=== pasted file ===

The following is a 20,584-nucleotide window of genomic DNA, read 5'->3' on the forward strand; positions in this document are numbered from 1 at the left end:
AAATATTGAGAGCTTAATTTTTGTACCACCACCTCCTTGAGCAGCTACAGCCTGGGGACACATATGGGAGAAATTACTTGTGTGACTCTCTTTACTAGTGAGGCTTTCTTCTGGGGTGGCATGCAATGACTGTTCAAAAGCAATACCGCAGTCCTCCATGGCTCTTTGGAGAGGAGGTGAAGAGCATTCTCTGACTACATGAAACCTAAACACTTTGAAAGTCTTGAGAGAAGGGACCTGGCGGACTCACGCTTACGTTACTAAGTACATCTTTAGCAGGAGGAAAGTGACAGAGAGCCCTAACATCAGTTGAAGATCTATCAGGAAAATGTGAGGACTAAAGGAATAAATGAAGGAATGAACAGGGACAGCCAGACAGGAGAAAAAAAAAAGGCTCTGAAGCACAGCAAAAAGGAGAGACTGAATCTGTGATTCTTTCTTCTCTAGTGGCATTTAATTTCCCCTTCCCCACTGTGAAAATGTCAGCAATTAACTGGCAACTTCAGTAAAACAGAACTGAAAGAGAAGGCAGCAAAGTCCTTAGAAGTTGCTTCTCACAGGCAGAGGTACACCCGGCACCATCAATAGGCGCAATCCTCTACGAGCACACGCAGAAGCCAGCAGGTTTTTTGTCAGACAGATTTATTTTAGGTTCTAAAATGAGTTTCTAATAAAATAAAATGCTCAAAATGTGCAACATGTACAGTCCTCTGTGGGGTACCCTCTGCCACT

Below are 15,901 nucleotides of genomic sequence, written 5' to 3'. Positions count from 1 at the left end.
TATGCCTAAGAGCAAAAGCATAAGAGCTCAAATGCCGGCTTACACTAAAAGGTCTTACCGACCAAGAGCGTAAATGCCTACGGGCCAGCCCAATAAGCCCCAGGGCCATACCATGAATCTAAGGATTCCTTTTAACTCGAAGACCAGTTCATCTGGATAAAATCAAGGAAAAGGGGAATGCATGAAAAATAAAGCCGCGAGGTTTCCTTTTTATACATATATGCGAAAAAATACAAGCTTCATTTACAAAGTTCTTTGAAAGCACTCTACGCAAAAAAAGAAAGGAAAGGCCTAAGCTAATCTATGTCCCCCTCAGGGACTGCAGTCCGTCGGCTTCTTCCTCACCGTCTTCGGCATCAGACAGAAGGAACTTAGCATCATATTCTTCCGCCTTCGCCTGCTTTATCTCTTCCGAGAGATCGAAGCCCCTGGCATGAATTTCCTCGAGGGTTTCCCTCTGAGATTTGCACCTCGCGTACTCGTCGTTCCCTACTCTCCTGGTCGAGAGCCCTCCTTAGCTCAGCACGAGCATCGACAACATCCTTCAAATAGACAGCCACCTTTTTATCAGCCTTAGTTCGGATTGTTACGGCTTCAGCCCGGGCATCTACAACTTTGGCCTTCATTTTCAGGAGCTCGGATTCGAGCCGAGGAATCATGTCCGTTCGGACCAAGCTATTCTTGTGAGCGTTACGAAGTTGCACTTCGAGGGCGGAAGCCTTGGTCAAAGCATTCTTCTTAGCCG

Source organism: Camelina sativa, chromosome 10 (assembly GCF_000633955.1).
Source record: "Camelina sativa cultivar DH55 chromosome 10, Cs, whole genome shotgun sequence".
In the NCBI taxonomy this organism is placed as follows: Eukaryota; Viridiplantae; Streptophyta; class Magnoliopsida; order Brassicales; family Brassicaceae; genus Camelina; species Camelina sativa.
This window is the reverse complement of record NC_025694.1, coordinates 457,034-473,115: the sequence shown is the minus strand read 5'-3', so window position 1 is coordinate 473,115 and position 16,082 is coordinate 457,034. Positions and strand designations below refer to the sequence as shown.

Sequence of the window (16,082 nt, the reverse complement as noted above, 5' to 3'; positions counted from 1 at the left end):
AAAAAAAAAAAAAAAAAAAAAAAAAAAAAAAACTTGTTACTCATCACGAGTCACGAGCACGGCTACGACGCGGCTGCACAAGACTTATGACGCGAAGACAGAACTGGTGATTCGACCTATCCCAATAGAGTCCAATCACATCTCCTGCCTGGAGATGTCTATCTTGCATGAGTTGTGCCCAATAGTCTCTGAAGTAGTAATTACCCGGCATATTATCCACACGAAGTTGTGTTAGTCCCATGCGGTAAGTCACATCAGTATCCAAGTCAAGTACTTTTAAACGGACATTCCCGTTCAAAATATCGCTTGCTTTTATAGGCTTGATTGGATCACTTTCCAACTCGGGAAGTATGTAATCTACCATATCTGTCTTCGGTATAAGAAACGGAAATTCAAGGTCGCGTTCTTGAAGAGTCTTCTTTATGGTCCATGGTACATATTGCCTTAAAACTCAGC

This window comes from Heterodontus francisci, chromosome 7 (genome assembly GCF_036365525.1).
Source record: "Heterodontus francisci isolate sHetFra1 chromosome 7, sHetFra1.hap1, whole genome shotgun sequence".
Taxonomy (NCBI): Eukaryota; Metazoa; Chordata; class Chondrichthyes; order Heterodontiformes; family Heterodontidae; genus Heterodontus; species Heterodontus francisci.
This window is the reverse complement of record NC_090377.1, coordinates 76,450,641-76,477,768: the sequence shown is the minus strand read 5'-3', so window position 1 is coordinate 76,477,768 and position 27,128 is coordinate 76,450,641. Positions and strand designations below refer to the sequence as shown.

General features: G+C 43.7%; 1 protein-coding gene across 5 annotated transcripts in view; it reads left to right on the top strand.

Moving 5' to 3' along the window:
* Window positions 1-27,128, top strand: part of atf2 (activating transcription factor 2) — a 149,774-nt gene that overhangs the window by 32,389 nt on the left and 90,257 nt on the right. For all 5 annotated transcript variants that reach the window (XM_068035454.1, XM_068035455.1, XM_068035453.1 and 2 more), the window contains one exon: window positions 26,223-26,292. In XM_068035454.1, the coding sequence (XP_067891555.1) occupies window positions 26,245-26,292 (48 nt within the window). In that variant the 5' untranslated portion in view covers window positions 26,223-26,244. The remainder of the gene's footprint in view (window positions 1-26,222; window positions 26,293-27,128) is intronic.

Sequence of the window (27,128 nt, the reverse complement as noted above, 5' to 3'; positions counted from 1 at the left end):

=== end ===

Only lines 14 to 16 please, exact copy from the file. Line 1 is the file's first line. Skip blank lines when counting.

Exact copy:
This window is the reverse complement of record NC_090377.1, coordinates 76,450,641-76,477,768: the sequence shown is the minus strand read 5'-3', so window position 1 is coordinate 76,477,768 and position 27,128 is coordinate 76,450,641. Positions and strand designations below refer to the sequence as shown.

General features: G+C 43.7%; 1 protein-coding gene across 5 annotated transcripts in view; it reads left to right on the top strand.

Moving 5' to 3' along the window: